Sixteen new provisional September high minimum temperatures were set stretching from the NSW Central West Plains to the TAS East Coast. All except three of them are from AWSs with short 15 to 25 year histories. Lake Cargelligo Airport, with a 50-year history, added a remarkable 3.0° to its previous record while Essendon Airport in Melbourne's north, also with a half-century history, added just 0.1°. Rutherglen Research is the outstanding one, though. Daily records there go back to 1912 providing 101 complete years of observations. Saturday morning's minimum of 18.7 breaks the previous September record of 17.8 set on 28 Sep 1928, so a significantly warm September night in the vineyards. The full list of new records is here.

One of the great pities of the shift to Automatic Weather Stations in Australia during the 1990s and 2000s has been the loss of continuity with older, often very long records at most locations across the country. AWSs have been put in places where there weren't manual stations previously, or have been moved to a location not comparable with the old manual station. Forbes, Cowra and Young are classic examples where the manual station was in town (usually at the Post Office), with records back to 1873, 1907 and 1907 respectively, while the AWS is in a different environment at the airport 5 to 10km out of town.

Of course, the AWS era has led to huge improvements in monitoring the weather with readings taken as often as every minute and usually of a higher quality than in the manual observer era. However, although airports are better, more representative, locations for measuring most weather elements now due to urbanisation of the earlier station areas, it still makes meaningful comparisons with significant events more than a quarter of a century ago difficult.

International Haiti: heavy rain brings flooding. Sat 21 Sep 2019 Heavy rain on Haiti, off the eastern tip of Cuba, has caused severe flooding with 2 deaths and 4 missing reported so far. 300 houses are flooded, 30 destroyed and 55 damaged while there has been significant damage to infrastructure and agriculture. [Reliefweb]

International Vietnam, Laos, Cambodia, Thailand: tropical storms bring flooding in Southeast Asia. Fri 20 Sep 2019 These four countries have suffered flooding following the passages of Tropical Storm Podul and Tropical Depression Kajiki earlier this month. As of 11 September, 10 deaths had been reported in Vietnam with 12,150 buildings damaged. In Laos, 14 deaths and 1 missing were reported with 102,000 people displaced while in Thailand there were at least 33 deaths, over 4,300 buildings damaged and 325,000ha of crops under water.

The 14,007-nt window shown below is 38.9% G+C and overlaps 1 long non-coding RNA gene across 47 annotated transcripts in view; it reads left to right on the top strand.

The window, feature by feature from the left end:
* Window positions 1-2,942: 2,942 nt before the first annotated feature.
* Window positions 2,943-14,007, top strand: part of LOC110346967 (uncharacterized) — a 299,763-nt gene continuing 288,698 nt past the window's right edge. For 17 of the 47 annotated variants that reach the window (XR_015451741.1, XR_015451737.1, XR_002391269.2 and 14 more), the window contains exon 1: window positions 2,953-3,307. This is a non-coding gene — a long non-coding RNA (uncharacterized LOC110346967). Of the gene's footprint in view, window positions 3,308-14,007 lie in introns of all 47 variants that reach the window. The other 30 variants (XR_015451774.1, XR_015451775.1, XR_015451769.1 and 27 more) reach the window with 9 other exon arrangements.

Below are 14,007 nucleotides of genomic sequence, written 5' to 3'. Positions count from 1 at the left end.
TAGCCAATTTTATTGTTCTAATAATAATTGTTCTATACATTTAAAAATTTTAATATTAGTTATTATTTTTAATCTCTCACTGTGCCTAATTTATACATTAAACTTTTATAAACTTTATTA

On 20 September over 87,000 families had been affected in Cambodia in continuing flooding with 10,000 evacuated and 12 deaths. [The Watchers, Reliefweb]

International USA: Tropical Storm Imelda brings heavy rain, tornadoes and flash flooding to Texas. Fri 20 Sep 2019 Tropical Storm Imelda crossed the Texas coast near Freeport around midday local time Tuesday 17th. Though sustained winds were only around 65km/h, coastal areas S and SW of Houston saw up to 406mm of rain following landfall as well as a tornado in eastern Houston and widespread flash flooding. As of the 20th, 2 deaths had been reported and 6 were missing in rising creeks and bayous and on flooded roads.

In Houston, many schools and the George Bush Intercontinental Airport were closed and all public transport shut down. Flooding was felt on the coast at Galveston and east to the Louisiana border. A state of disaster was declared in 13 counties in SE Texas as the remnants of Imelda continued to move inland bearing heavy rain. [VoA, Floodwatch, Reliefweb)

International Atlantic & Pacific Cyclones: The Americas beset by tropical activity. Wed 18 Sep 2019 As the Northern Hemisphere tropical cyclone season gets into full stride, this NOAA image via the UK Met Office shows six tropical storms or cyclones in a favoured belt either side of Central and southern North America. Kiko and Mario are heading west into the North Pacific; Tropical Storm Lorena, soon to develop into cyclone strength, brushes up the west coast of Mexico; Tropical Storm Imelda has just crossed the Texas coast; major Tropical Cyclone Humberto heads into the Atlantic and is about to side-swipe Bermuda only a week after the north of the country was devastated by TC Dorian; and Tropical Storm Jerry is moving into the Caribbean to provide the next threat.